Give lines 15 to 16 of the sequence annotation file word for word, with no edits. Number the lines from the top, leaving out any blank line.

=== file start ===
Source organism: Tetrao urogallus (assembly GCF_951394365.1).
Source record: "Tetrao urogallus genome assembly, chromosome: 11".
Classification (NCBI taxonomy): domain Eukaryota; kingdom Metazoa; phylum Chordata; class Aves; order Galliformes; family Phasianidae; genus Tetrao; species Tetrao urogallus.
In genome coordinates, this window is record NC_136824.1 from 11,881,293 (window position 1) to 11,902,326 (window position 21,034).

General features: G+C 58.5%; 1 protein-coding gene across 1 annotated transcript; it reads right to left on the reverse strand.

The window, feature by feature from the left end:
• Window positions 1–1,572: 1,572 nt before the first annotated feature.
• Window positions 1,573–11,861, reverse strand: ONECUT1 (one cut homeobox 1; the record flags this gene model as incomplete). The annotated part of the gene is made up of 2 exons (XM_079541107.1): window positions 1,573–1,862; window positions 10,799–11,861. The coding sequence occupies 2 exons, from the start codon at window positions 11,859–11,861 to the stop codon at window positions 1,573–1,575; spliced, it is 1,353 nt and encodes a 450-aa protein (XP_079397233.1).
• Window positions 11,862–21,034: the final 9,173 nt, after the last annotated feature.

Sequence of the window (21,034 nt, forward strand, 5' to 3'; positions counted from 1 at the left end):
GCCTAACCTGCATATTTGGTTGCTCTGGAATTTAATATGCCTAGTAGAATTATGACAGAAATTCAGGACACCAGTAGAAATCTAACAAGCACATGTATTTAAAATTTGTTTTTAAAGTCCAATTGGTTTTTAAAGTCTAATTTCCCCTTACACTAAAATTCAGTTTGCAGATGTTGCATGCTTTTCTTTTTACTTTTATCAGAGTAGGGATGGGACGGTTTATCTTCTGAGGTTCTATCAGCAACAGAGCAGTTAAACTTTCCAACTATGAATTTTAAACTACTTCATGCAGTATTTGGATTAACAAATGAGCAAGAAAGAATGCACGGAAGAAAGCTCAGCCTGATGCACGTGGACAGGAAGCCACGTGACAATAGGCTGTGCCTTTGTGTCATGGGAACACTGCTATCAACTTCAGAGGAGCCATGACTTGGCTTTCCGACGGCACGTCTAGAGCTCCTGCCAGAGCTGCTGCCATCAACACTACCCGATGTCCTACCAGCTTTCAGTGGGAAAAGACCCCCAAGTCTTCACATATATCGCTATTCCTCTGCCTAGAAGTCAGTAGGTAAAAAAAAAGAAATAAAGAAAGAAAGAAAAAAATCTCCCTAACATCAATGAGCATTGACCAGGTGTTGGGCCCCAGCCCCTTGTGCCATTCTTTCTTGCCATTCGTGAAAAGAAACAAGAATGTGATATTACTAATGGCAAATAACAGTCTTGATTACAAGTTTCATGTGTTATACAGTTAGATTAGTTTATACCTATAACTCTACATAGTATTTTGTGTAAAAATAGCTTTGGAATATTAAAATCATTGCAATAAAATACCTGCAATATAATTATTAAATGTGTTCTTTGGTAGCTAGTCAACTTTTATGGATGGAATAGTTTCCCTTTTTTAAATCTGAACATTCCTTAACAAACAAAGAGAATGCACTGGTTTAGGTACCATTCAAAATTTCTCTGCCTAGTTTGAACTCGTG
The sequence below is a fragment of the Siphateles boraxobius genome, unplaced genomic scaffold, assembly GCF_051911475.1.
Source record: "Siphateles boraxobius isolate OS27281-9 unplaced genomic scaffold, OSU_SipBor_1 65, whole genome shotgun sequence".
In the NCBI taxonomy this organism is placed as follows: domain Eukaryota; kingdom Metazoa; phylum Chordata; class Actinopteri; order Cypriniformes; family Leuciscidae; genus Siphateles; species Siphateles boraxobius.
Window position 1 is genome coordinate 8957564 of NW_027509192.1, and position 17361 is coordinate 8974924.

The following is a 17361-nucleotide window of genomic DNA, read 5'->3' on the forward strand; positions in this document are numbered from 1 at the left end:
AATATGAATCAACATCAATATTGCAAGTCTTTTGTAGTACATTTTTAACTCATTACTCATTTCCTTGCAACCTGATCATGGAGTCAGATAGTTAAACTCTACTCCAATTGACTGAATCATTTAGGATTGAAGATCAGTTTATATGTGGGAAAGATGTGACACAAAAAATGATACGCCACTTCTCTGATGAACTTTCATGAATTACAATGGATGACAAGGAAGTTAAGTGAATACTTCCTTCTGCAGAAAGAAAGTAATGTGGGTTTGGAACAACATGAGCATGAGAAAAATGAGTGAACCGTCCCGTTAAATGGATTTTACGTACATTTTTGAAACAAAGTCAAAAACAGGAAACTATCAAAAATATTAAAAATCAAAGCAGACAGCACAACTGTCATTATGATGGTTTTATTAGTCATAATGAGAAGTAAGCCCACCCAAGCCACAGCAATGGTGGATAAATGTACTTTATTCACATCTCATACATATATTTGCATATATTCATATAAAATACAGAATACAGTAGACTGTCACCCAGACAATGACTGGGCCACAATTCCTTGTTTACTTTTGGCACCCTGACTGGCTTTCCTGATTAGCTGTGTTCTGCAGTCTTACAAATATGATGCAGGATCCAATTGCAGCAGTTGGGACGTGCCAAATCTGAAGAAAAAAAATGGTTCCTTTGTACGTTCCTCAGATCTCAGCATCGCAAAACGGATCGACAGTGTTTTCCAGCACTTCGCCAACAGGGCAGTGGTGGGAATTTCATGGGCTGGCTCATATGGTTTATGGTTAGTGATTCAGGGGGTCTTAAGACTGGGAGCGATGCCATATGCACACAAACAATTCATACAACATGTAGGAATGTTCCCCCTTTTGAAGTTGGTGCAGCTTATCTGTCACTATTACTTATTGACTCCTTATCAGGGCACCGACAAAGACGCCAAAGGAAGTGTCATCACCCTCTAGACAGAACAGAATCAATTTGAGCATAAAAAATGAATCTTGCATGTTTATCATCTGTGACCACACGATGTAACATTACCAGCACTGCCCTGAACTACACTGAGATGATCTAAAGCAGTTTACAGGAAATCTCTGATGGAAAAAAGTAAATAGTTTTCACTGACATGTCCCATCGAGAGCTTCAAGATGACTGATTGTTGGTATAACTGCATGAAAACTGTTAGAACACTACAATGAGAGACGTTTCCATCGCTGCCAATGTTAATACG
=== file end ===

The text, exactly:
Window position 1 is genome coordinate 8957564 of NW_027509192.1, and position 17361 is coordinate 8974924.

The following is a 17361-nucleotide window of genomic DNA, read 5'->3' on the forward strand; positions in this document are numbered from 1 at the left end: